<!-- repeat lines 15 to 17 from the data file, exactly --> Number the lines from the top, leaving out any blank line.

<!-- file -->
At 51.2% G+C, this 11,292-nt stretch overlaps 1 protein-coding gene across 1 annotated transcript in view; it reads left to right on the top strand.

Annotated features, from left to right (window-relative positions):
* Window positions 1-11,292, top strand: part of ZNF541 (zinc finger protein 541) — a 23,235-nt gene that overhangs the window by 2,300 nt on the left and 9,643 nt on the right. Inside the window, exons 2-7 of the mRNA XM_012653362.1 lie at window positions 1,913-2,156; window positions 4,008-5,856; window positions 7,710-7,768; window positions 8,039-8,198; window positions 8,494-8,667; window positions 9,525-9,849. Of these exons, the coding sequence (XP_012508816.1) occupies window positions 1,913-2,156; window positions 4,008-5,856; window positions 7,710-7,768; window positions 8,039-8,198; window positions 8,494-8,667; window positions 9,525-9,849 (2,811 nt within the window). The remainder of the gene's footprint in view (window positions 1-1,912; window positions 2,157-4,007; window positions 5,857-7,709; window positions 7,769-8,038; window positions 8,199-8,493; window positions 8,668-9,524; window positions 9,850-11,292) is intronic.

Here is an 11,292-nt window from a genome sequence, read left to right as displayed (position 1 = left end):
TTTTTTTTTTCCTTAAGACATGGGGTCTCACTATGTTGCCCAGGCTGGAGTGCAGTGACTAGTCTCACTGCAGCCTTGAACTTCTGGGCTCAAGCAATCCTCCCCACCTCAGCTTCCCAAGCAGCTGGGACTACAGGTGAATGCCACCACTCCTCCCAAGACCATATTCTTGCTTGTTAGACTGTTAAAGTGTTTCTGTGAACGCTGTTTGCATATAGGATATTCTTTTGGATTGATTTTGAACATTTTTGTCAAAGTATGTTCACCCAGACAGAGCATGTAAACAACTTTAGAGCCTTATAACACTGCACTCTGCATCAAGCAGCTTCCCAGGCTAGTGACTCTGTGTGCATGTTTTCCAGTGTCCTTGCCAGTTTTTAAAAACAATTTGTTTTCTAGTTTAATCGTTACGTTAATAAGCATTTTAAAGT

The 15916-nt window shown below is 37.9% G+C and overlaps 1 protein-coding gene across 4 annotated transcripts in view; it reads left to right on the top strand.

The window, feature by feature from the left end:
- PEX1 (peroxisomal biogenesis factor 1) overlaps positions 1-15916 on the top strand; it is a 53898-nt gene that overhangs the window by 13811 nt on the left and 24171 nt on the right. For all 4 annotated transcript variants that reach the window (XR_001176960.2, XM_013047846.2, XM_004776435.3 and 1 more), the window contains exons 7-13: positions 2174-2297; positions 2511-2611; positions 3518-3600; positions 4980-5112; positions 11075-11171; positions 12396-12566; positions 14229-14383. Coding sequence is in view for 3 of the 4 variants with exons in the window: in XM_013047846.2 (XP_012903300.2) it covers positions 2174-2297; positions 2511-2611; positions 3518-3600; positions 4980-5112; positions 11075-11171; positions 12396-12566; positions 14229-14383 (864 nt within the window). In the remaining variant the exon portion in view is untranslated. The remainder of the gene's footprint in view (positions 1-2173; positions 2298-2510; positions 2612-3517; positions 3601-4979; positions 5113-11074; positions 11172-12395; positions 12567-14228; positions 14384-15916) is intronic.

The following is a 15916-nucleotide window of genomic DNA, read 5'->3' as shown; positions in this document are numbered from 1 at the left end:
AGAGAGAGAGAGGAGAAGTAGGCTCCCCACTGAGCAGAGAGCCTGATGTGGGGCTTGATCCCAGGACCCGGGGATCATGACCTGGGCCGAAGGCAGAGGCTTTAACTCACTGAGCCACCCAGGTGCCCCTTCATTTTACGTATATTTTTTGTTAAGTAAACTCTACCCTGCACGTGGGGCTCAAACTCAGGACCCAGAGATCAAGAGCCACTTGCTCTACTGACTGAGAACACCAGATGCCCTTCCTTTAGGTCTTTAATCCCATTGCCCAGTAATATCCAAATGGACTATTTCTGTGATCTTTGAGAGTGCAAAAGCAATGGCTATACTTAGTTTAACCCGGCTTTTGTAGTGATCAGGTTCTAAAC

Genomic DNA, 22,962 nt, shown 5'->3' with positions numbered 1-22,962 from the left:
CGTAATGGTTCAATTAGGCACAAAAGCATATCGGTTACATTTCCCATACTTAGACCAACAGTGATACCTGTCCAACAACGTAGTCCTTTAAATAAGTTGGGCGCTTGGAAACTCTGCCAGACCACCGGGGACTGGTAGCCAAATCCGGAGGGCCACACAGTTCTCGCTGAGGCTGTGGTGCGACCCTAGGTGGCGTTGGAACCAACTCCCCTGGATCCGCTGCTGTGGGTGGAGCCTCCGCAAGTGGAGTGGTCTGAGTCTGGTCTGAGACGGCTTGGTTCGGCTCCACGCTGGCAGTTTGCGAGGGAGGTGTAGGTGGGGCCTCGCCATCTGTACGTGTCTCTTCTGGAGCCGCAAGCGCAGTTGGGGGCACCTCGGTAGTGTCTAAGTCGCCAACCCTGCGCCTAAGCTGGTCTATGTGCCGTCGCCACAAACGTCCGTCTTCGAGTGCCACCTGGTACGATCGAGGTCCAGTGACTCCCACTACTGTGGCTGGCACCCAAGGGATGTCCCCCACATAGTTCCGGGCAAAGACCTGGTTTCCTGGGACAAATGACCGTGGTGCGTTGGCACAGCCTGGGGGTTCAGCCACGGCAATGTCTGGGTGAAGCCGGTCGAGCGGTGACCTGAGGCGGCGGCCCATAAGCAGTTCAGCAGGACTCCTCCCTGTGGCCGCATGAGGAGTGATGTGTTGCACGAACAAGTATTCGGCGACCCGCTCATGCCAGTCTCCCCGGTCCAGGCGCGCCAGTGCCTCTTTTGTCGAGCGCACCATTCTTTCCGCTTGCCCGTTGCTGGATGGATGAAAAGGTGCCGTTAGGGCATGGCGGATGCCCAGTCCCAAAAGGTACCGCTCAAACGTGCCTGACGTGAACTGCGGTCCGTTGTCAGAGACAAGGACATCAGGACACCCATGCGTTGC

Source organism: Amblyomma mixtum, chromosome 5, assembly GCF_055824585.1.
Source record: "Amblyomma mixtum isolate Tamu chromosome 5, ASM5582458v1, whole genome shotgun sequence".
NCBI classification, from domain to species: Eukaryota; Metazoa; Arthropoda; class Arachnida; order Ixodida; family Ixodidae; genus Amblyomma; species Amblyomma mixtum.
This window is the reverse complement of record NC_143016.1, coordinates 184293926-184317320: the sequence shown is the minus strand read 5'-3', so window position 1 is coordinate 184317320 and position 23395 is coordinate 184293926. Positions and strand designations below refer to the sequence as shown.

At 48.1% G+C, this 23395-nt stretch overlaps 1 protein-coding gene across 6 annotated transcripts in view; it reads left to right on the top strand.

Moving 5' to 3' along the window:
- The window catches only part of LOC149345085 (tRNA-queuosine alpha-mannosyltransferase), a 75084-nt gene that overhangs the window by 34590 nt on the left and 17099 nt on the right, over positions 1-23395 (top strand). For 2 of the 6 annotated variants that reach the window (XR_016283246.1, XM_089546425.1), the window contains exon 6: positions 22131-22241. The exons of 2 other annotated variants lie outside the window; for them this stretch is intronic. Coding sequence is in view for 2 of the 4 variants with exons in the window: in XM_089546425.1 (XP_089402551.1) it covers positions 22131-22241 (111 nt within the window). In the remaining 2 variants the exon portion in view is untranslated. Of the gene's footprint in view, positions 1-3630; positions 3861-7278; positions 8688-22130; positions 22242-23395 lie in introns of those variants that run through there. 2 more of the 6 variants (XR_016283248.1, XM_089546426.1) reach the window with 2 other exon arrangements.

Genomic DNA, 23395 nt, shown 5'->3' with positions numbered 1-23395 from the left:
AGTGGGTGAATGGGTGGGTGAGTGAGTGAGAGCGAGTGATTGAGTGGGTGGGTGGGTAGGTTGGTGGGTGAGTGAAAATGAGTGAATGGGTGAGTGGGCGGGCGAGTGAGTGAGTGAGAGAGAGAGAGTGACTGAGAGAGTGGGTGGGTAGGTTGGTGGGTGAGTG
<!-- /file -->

NCBI classification, from domain to species: Eukaryota; Metazoa; Arthropoda; class Arachnida; order Ixodida; family Ixodidae; genus Amblyomma; species Amblyomma mixtum.
This window is the reverse complement of record NC_143016.1, coordinates 184293926-184317320: the sequence shown is the minus strand read 5'-3', so window position 1 is coordinate 184317320 and position 23395 is coordinate 184293926. Positions and strand designations below refer to the sequence as shown.

At 48.1% G+C, this 23395-nt stretch overlaps 1 protein-coding gene across 6 annotated transcripts in view; it reads left to right on the top strand.